The report highlights some important issues. For instance, for a given radiation dose, infants and children are more at risk than adults of developing a variety of tumors. This risk is generally, not always immediate but extends later into life, in all the committee reviewed 23 cancer types in their report, some of which are highly relevant for evaluating the radiological consequence of nuclear accidents and for some medical procedures. Children were found to be more sensitive adults for the development of about 2 percent of tumor types including leukemia, and thyroid, brain and breast cancer.
The risk can be significantly higher, depending on circumstance. On the other hand, for about 15 percent of cancer types such as colon, children sensitivity as adults, and for 10 percent of cancer types, such as those effective the lungs, children were less sensitive than adult’s data were 100 weak to reach any conclusion for 20percent of cancer such as those affecting the esophagus and there was a weak or nonexistent link between exposure and risk at any age for 30 percent of cancer such as those of the prostate rectum and uterus or Hodgkin’s disease.
Pediatric radiology involves imaging individuals with disease of childhood and adolescence. The age involved is defined differently in different health care system. The spectrum of diseases in chidings conditions specific to very young children and many conditions common in the adult’s population. Figures derived from the United Nations scientific committee on the effect of atomic radiation (UNSCEA) suggest that about 250 million pediatric radiological examinations in clouding dentals examination per-year were performed worldwide between 1997 and 2007. Children undergoing these examinations require special attention, both because of the diseases specific to childhood and the additional risks to them. In addition, children need special care, in the form provided by parents, corers and comforters, as well as care that has to be provided by specially trained health professionals.
1.1 HISTORICAL BACKGROUND
After its discovery by roentgen, in 1895, the x-ray was introduced so rapidly in to the diagnosis and treatment of disease that injuries from excessive radiation exposure began to be uncounted also most immediately in pioneer radiation worker, who were unaware of the risk of such effect at time (brown, 1936). The first such injuries were predominantly skin reaction on the hands of those working with early equipment, but within a decade many other of injury also had been reported including the first cancers attributed to radiation (Stone 1959).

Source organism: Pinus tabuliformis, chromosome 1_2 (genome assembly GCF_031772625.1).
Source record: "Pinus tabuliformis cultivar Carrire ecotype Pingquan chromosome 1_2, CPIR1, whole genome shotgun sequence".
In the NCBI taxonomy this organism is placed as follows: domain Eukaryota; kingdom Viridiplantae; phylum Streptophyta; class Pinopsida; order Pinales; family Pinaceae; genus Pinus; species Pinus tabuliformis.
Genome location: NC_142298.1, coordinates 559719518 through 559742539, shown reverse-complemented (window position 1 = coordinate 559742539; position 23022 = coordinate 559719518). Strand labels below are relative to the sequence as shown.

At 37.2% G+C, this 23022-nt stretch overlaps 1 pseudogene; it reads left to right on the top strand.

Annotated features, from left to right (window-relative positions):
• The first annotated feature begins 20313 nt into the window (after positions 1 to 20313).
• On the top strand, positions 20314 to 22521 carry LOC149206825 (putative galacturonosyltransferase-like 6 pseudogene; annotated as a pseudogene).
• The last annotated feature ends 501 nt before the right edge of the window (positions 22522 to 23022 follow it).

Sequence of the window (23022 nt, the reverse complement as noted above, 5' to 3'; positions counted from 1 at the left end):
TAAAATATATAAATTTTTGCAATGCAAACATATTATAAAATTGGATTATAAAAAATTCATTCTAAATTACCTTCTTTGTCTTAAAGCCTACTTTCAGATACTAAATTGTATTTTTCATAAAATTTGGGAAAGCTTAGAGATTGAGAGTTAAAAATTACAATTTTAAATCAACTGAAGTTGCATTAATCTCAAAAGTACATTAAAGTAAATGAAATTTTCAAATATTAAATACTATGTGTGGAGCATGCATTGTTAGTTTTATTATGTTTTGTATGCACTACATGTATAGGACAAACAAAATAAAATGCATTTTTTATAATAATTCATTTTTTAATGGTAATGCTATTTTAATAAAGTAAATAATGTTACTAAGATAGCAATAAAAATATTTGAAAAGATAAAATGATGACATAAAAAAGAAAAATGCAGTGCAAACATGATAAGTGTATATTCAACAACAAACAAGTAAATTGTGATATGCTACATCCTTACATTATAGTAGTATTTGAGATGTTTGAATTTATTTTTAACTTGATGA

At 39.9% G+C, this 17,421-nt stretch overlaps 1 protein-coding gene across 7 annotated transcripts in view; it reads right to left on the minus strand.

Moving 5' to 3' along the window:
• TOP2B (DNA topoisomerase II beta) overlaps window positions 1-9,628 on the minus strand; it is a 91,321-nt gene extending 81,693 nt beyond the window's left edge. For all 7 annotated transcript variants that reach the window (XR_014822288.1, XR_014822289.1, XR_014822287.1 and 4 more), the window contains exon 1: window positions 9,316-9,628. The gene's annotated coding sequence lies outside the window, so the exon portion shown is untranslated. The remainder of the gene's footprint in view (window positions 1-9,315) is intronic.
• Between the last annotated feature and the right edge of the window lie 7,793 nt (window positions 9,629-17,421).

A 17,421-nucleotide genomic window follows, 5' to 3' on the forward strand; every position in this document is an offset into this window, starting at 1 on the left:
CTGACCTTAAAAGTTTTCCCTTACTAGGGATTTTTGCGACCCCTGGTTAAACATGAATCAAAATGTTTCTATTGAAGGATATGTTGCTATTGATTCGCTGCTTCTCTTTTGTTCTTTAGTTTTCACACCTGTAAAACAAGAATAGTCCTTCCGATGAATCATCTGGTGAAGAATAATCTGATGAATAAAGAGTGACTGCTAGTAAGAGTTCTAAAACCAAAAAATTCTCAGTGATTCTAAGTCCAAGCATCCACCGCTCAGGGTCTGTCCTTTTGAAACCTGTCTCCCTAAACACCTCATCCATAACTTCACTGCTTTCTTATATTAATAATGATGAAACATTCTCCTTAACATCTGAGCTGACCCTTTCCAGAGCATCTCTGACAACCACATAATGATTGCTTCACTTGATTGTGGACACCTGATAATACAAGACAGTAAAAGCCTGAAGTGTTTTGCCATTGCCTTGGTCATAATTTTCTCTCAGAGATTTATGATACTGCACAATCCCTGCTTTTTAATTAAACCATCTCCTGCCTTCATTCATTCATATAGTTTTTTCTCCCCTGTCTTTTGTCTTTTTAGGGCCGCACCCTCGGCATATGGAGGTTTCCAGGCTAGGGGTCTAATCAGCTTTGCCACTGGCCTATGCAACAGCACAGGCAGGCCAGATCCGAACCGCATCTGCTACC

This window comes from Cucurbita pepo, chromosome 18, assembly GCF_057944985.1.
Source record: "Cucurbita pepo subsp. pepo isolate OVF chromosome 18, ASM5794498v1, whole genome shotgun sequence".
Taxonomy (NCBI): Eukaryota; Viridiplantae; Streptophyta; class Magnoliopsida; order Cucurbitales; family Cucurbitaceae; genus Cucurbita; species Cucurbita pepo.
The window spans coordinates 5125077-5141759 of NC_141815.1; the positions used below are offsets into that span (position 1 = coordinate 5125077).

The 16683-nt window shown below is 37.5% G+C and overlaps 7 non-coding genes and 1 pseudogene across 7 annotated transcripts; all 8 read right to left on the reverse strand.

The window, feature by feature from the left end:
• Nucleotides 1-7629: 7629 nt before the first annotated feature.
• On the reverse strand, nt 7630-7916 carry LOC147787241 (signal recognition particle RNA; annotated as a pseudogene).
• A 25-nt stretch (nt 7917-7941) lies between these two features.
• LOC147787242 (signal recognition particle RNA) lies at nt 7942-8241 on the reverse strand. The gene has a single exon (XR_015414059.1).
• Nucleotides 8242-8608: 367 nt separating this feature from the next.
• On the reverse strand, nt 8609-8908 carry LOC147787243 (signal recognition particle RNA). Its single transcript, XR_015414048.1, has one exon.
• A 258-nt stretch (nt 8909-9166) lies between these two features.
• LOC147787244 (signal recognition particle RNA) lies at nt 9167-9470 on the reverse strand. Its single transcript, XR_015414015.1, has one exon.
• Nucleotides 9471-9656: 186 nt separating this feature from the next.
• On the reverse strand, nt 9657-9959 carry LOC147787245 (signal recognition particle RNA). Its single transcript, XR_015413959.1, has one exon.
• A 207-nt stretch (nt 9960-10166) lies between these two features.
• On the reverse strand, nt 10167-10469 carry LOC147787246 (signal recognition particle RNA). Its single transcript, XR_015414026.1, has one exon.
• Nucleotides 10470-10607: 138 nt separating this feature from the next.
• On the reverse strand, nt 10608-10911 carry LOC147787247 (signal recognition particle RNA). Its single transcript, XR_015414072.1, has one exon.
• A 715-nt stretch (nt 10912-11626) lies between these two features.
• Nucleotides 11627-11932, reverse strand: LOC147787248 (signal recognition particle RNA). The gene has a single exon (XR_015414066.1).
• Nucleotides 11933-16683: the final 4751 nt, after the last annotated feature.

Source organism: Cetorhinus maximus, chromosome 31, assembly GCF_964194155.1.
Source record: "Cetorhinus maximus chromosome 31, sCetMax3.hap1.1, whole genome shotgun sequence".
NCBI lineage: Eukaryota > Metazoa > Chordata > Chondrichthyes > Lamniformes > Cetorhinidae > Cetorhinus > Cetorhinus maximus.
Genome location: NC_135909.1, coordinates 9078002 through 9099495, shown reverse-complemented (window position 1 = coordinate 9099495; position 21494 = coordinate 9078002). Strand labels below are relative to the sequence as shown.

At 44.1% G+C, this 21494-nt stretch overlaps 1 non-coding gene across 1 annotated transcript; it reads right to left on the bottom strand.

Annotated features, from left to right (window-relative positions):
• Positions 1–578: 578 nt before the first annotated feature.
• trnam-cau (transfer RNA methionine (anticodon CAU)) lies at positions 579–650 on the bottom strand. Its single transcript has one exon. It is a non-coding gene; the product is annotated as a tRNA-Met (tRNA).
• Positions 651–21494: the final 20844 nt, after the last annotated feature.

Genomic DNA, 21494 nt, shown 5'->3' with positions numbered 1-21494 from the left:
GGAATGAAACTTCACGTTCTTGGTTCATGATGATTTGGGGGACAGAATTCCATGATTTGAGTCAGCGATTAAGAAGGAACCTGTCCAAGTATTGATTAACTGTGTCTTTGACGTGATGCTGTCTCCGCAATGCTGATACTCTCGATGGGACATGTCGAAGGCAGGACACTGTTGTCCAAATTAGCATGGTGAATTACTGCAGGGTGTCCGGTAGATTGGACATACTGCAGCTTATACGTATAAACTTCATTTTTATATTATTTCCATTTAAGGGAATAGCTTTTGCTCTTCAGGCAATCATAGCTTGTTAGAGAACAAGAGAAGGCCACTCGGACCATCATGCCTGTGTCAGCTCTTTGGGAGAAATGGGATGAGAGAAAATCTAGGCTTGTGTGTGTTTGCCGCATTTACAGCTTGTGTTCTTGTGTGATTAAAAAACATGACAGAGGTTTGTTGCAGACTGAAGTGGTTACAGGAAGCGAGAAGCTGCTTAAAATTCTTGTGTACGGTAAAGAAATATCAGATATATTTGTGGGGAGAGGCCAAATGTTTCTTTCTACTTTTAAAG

Throughout the century since these early finding, study of the biological effect of ionizing radiation has received continuing imputes from the growing uses of radiation in medicine sciences and industry, as well as from the peaceful and military application of atomic energy. As a resulted of biological effect of radiation have been investigated more thoroughly than those of virtually any other environmental agent. The evolving and extensive knowledge of radiation effect has been influential in shaping measures for protective of human health against many hazards as well.
1.2 STATEMENT OF PROBLEMS
It is known that children grow quickly and their cells are more sensitive to radiation. Since effect of radiation takes years to develop, their youth extends the time for any potential effects of ionizing radiation to occur. The radiation doses required to obtain pictures of children are much lower than adult levels. Therefore the risks associated with a diagnostic medical examination for a child need not be greater than that of an adult, and is often much less. Thus medical imaging can be extremely useful at any age to help with the diagnosis and treatment of a number of diseases or conditions. If a child of any age is involved in an accident, a CT scan can be quick and painless way to detect and perhaps critical internal injuries that were not apparent.
1.3 AIM AND OBJECTIVES
The aims of this research work are to know the perception of children toward effect of ionizing radiation in children at Shehu Muhammad Kangiwa Medical Centre Kaduna Polytechnic.
Ø To determine why children, absorb more radiation than adults.
Ø To determine how does the ionizing radiation affect children
Ø To determine how the radiation are more sensitive in children that in adult
1.5 SIGNIFICANCE OF THE STUDY
The significance of the study is to make the medical doctors, radiologist, technicians and radiographer to the effect of ionizing radiation in children and how to minimize the amount of radiation been subjected to children.
1.6 SCOPE OF THE STUDY
The project work which is aimed at identifying the “Biological effect of Ionizing radiation” in which in Shehu Muhammad Kangiwa Medical Centre Kaduna Polytechnic..
1.7 SCOPE AND LIMITATION
This research is based on children in Shehu Muhammad Kangiwa Medical Centre Kaduna Polytechnic.
1.8 DEFINITION OF TERMS
Ionizing: Is enough energy to remove electrons from atoms thus creating ions. Its properties can be used for the production of energy diagnostic and treatment of the diseases, agricultural and manufacturing processes.
Radiation: Is an energy that radiated transmitted in the form of particles
Children: a young human being blow the age of puberty or blow the legal age of majority.
1.9 SUMMARY OF THE CHAPTER
In this chapter is tried to introduce the topic which is effect of ionizing radiation among children of age 0-15 years in Ahaz Medical Diagnostic and Services in Kaduna North by defining the subject matter, background of the study, statement of problems, research hypothesis and significance of the study.